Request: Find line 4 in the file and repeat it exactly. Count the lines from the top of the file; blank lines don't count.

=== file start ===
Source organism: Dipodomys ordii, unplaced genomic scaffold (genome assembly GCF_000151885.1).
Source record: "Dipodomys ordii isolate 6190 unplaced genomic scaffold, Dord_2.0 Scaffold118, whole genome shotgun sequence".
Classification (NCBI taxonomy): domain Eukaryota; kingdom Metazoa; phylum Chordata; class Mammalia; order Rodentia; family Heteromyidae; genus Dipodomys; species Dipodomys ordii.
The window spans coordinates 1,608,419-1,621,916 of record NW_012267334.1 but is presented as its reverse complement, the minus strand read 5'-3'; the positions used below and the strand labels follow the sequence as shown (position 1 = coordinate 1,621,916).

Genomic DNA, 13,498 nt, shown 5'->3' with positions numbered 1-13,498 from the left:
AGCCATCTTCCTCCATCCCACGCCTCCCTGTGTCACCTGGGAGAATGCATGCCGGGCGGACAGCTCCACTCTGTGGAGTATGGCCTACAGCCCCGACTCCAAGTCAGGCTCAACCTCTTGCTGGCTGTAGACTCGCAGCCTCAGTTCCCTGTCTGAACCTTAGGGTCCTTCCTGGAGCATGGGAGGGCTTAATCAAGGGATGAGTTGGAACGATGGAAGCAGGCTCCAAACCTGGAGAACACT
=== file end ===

The window spans coordinates 1,608,419-1,621,916 of record NW_012267334.1 but is presented as its reverse complement, the minus strand read 5'-3'; the positions used below and the strand labels follow the sequence as shown (position 1 = coordinate 1,621,916).